To make a product such as a Web browser automatically adaptive to the hypothetical new MPEG content type

When the browser tries to decode data that is encoded in the new content type, the Java-implemented part will access the same server where the data came from and automatically download the appropriate handler. All this will be transparent to the user.

Other Nonbrowser Applications

The concept of dynamic content handling can be extended to several other application domains. A generic potential application domain is to use content handlers to mediate “computing-resource-for-rent” type applications.

Let’s say a hypothetical company, TronGlut, Inc., has an enormous array of powerful computers, and a hypothetical compression technology researcher—Dr. Pix—has invented a new compression algorithm. This algorithm is very advanced, but requires enormous computing power to test. Thus, Dr. Pix contracts with TronGlut, Inc. to send test data (such as images, sounds, and text) and algorithms to TronGlut’s computers, which will run the algorithm and return compressed data to Dr. Pix.

In this scenario, Dr. Pix will host the data and host the corresponding handler code (the compression algorithms to be tested) on a server. TronGlut’s computer runs an automatic browser-type application that sequentially accesses uncompressed data and corresponding handler code from Dr. Pix’s server. After running the handler on each data item, the results are e-mailed back to Dr. Pix, who evaluates the results visually and algorithmically with another browser.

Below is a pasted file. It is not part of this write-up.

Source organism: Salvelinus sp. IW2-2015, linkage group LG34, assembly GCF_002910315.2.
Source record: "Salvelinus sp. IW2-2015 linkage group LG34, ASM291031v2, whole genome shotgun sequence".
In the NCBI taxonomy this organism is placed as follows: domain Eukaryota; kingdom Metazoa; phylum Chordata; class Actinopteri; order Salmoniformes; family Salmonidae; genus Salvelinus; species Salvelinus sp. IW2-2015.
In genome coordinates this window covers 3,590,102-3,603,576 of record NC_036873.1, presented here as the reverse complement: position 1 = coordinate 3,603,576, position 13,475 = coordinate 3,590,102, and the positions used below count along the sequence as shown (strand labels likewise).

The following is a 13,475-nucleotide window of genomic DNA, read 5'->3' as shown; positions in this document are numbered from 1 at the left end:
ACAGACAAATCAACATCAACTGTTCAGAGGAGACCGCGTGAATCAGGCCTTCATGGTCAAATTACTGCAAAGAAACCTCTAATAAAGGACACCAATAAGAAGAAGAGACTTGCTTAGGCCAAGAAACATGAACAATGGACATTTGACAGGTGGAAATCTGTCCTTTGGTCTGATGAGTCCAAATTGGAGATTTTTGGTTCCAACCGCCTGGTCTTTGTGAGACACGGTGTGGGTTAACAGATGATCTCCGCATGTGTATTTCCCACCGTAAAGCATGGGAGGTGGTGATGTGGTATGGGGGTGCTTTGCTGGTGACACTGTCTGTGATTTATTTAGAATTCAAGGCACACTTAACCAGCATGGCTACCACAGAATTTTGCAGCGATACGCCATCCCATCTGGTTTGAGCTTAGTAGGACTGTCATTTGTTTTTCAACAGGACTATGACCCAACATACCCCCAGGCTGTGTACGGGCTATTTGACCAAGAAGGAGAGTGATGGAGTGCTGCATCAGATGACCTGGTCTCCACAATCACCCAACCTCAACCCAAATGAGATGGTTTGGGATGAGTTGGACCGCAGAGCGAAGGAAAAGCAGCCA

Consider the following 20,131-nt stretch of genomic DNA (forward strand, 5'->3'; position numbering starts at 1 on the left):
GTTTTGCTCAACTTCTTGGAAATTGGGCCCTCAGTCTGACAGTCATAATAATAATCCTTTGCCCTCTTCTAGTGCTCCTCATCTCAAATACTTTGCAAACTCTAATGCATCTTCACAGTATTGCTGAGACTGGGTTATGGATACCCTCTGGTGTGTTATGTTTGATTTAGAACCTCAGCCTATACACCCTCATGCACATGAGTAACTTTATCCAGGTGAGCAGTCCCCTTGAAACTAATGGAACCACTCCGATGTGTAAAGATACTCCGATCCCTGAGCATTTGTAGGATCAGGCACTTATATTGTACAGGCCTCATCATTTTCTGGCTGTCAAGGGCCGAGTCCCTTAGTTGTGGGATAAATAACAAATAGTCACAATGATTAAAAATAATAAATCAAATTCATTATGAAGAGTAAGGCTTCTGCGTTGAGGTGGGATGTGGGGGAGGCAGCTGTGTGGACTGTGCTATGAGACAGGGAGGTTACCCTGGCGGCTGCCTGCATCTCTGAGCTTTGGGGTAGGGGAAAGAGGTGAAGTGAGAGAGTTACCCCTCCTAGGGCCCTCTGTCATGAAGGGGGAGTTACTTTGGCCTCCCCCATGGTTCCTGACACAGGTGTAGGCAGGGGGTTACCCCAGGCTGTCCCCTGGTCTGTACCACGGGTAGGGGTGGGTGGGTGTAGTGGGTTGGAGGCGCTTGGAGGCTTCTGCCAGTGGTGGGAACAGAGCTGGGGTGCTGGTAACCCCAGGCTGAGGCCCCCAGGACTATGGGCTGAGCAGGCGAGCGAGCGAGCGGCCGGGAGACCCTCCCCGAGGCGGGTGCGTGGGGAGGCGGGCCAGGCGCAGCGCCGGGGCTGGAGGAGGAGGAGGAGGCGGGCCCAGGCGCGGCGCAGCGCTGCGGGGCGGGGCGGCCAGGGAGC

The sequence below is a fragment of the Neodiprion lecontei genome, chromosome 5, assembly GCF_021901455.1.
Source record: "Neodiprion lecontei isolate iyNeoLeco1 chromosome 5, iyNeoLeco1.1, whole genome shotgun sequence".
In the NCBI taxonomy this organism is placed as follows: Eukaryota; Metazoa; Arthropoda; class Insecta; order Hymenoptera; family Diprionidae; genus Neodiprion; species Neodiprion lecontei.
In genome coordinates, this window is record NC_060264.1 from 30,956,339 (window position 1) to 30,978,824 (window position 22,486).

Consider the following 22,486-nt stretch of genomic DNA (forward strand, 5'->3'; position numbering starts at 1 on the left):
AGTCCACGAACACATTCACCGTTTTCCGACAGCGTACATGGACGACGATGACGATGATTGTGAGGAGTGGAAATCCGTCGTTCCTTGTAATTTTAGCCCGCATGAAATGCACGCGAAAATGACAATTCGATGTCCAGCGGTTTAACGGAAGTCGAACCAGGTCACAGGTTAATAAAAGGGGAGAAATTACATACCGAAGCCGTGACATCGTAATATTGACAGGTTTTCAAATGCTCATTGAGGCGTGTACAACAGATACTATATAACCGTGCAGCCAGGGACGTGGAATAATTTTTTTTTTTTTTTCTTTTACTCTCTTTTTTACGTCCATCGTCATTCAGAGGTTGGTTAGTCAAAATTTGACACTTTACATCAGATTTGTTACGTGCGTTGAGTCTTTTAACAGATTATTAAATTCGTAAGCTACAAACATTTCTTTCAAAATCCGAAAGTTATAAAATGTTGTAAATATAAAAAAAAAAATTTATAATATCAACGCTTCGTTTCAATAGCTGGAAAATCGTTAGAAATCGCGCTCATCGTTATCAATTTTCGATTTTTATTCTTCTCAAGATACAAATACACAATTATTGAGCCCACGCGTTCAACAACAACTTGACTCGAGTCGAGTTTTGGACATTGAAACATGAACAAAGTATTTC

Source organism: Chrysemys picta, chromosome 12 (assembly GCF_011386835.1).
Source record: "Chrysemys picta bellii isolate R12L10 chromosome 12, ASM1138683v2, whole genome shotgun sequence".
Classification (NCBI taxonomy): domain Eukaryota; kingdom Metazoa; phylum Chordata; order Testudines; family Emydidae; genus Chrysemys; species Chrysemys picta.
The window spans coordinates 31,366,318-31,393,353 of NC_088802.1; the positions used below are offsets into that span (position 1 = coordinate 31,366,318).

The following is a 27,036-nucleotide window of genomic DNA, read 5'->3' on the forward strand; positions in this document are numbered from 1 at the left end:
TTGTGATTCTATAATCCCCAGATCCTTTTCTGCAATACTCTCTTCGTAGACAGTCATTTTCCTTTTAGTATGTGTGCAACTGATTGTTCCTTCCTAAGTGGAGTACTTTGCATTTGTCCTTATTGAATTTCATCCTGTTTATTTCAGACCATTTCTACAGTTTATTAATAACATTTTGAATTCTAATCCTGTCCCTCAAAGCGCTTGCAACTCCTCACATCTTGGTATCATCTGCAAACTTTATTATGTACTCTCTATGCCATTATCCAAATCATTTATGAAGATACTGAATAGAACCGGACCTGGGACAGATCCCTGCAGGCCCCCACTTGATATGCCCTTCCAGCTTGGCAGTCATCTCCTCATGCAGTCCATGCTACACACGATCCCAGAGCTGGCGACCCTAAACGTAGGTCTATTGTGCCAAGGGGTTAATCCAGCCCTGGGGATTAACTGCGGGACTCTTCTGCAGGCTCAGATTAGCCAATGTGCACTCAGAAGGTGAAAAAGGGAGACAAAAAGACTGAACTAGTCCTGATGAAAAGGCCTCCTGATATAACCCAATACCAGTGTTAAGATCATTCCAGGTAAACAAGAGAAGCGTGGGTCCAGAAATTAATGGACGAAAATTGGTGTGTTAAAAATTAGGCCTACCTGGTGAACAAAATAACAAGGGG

Guidelines for Designing Dynamic Content Handlers in Java

From the earlier application scenarios, you may already have a good idea of how to go about designing a dynamic content handler.

Here is a set of guidelines that will help consolidate the ideas and provide a strategy for implementing Java-based dynamic content handlers in diverse design situations:

Summary

In this chapter, we examined the concept of dynamically loadable protocol and content handlers in Java. With specific application scenarios and design guidelines, we saw how these twin features of Java empower software designers to implement client-server applications in a modular, adaptive, and extensible way. In the light of these features, we contrasted client-server design using Java against using other languages like C and C++.

The next chapter expands the material presented in this chapter and presents specific code samples illustrating the design of protocol and content handlers in Java.